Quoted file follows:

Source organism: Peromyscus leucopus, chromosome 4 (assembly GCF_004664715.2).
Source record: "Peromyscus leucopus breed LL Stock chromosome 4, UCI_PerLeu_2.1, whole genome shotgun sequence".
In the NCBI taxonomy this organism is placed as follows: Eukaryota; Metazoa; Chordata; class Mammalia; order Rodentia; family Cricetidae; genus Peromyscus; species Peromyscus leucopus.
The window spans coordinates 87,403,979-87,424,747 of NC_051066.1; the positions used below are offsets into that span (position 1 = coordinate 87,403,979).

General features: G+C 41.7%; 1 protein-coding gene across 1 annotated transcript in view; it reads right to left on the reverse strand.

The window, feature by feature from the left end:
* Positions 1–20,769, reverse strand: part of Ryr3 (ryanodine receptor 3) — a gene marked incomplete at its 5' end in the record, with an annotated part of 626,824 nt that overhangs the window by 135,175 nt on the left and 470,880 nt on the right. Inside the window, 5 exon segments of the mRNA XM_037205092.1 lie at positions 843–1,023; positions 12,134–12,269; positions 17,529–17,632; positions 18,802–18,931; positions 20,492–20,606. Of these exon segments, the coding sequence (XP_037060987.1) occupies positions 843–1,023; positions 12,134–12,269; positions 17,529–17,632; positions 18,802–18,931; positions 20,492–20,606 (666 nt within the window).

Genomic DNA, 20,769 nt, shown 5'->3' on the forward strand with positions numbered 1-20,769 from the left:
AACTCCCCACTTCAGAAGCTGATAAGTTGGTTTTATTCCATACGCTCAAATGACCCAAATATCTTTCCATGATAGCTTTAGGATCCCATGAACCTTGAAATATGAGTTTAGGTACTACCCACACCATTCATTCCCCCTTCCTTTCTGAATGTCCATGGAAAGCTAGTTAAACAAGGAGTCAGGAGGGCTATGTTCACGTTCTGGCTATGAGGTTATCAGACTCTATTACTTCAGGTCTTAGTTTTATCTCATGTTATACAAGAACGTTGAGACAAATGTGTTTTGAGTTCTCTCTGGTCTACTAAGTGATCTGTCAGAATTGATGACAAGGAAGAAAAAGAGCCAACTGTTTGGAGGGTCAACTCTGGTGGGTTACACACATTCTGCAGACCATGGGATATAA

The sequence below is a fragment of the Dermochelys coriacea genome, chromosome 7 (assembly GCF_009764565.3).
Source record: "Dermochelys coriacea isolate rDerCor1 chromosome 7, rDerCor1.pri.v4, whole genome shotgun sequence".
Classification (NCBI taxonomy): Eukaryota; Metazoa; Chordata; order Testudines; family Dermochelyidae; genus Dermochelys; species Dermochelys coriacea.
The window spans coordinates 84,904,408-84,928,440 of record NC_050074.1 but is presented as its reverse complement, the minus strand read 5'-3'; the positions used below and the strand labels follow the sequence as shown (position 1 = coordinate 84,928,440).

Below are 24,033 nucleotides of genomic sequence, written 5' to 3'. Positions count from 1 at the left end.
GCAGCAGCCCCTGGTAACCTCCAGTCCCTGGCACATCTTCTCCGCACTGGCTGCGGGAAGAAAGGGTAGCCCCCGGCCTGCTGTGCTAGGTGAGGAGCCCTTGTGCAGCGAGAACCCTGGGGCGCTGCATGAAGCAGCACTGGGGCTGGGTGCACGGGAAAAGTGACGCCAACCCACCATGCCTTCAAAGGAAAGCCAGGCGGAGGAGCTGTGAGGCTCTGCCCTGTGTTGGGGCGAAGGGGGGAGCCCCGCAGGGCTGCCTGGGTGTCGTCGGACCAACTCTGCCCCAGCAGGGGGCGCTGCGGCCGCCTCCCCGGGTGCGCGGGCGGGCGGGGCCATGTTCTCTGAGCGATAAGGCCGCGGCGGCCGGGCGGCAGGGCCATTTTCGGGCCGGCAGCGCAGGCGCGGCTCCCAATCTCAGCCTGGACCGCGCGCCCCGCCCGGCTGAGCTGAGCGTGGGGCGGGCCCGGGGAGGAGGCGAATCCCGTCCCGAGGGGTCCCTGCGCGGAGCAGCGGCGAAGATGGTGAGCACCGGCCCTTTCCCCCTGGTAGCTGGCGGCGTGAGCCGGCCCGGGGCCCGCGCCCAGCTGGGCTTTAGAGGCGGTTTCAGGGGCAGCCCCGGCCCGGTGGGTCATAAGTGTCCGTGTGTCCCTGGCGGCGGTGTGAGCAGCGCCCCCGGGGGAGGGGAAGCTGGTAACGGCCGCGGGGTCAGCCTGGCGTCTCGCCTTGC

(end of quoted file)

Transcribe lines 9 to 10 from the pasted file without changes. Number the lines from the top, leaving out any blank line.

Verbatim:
AACTCCCCACTTCAGAAGCTGATAAGTTGGTTTTATTCCATACGCTCAAATGACCCAAATATCTTTCCATGATAGCTTTAGGATCCCATGAACCTTGAAATATGAGTTTAGGTACTACCCACACCATTCATTCCCCCTTCCTTTCTGAATGTCCATGGAAAGCTAGTTAAACAAGGAGTCAGGAGGGCTATGTTCACGTTCTGGCTATGAGGTTATCAGACTCTATTACTTCAGGTCTTAGTTTTATCTCATGTTATACAAGAACGTTGAGACAAATGTGTTTTGAGTTCTCTCTGGTCTACTAAGTGATCTGTCAGAATTGATGACAAGGAAGAAAAAGAGCCAACTGTTTGGAGGGTCAACTCTGGTGGGTTACACACATTCTGCAGACCATGGGATATAA

The sequence below is a fragment of the Dermochelys coriacea genome, chromosome 7 (assembly GCF_009764565.3).